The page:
In determining which protection route or scheme is best, an owner of a set of potentially valuable information must consider such factors as:

  • whether that information would be eligible for patent protection;
  • the relative value of the information as a patent versus as a trade secret;
  • the length of time in which exclusive use of the information would be beneficial; and, most importantly,
  • whether the information can practically be kept secret.

Maintaining Secrecy

Maintaining the secrecy of trade secrets is essential. How you maintain the secrecy will likely depend on the type of information, whether it is needed on a day-to-day basis in your business, and how many people need to have access to it.

Broadly speaking, all employees and partners who will have access to the trade secrets should be made aware of the fact that this information is considered a trade secret, made aware of what steps they are expected to take to protect the confidential nature of the information, and asked to sign a contract agreeing to maintain the secret before being allowed access. An important distinction is to be made between the confidential information an employee or partner obtains and the skills or experience that such people pick up over time. While the misuse of confidential information may be a breach of an obligation, use of experience or skills is likely to be considered legally acceptable.

Other steps to take include securing any physical or electronic facilities in which the trade secrets will be available or being used, marking documents as confidential if they contain the secret, and taking appropriate steps to secure electronic copies of the information.

Legal Protection for Trade Secrets

As mentioned above, the Canadian trade secret regime is largely a common law regime. As a result, there is no statutory definition of factors which will be considered in determining whether something is a trade secret, whether an action involves the misuse of a trade secret, and how to compensate an owner of a trade secret for its misuse.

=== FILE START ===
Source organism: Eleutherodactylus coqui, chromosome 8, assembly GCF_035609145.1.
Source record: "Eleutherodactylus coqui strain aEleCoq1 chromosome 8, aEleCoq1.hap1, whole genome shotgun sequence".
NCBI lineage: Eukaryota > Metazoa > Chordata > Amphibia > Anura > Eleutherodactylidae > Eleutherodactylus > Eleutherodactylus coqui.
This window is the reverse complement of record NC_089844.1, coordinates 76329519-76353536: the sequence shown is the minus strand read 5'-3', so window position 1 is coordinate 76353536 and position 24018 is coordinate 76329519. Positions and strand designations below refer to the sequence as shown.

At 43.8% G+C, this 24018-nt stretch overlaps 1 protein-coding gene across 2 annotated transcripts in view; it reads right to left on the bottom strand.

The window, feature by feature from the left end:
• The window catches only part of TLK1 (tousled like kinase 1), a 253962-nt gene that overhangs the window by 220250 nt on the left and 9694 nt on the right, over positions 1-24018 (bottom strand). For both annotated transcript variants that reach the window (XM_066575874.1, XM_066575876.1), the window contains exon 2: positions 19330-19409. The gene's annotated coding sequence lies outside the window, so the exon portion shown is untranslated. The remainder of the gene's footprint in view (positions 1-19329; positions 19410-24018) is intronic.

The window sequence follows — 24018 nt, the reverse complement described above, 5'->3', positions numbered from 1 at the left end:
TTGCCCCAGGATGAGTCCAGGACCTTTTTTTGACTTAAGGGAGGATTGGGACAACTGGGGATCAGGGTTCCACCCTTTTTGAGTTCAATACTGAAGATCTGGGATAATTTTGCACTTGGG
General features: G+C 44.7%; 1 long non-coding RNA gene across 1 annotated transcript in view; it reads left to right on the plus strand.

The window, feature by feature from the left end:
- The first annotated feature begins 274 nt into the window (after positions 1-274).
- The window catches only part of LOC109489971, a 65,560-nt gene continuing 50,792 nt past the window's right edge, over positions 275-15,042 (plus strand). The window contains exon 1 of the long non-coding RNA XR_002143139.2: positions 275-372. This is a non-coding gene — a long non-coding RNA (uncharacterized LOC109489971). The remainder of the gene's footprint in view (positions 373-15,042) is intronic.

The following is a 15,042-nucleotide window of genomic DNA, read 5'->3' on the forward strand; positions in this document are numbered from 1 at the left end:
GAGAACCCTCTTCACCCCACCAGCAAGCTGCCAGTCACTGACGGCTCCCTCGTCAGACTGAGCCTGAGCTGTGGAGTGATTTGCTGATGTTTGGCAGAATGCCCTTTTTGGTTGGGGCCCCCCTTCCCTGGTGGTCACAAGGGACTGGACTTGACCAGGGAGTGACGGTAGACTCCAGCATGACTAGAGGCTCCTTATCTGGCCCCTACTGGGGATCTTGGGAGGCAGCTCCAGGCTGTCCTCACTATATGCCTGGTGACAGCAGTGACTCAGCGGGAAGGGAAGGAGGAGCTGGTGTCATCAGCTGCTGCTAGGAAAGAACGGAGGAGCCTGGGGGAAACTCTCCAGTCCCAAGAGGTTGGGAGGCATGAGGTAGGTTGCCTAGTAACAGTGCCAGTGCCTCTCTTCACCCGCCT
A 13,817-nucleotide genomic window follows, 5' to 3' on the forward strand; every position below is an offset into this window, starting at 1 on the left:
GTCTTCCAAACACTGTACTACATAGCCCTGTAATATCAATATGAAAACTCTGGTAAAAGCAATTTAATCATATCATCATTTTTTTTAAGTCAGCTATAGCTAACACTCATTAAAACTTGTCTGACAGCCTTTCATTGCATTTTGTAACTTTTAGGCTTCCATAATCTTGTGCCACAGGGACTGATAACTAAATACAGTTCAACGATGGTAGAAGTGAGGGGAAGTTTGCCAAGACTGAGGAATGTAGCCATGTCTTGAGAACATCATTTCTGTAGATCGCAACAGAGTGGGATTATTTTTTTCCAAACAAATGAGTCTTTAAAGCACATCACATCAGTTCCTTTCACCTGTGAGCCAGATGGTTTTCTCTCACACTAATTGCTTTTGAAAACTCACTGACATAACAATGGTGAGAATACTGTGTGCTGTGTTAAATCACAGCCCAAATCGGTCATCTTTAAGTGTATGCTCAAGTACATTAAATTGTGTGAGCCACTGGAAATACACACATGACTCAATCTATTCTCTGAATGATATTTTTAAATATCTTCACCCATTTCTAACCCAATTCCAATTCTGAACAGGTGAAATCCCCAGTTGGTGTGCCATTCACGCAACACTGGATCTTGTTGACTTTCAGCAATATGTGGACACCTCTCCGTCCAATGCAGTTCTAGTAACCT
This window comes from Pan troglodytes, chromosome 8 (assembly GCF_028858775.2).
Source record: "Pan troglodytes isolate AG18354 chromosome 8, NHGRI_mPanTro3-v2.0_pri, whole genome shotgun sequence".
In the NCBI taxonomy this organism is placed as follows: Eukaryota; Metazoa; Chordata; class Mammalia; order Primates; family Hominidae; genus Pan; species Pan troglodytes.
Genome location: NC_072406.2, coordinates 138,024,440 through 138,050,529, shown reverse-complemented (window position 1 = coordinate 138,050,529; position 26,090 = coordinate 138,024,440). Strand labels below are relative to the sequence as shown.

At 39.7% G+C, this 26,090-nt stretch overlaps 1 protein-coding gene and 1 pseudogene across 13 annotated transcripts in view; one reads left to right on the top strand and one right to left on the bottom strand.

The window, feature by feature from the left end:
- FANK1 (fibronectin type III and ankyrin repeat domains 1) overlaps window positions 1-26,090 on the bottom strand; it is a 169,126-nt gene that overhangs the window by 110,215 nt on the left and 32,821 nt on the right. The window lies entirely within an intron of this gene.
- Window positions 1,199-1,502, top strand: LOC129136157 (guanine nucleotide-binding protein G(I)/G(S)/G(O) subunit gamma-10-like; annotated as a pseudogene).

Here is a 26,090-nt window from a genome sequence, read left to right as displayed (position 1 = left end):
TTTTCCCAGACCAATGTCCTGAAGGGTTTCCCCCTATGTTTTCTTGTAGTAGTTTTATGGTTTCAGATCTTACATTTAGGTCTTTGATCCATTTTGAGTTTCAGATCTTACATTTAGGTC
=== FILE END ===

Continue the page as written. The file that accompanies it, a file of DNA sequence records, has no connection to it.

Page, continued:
Factors which have been considered by the courts include:

  • the extent to which the secret adds to existing industry knowledge;
  • the measures which had been taken to maintain secrecy;
  • the value of the information;
  • the cost in money or time of creating or developing the information;
  • the ease with which the information could be acquired or developed by others independently;
  • the degree to which the owner regards and treats the information as confidential;
  • the degree to which the recipient regards and treats the information as confidential;
  • whether the recipient ought to have known that the information was confidential; and
  • whether misuse of the information resulted in detriment to the owner.

Remedies for misuse of trade secrets could include court orders that the information no longer be used, compensation for lost opportunities, or other compensation. It should be noted that a delay in seeking to stop a misuser of a trade secret could result in some remedies not being available.

Conclusion

Deciding how to protect a market advantage which is based on certain information is often an exercise in choosing between patent and trade secret protection. If you have chosen to protect your information as a trade secret, a number of steps should be taken to maintain the secrecy of your information. If you believe that your secret has been misused, it is often important to act in a timely manner.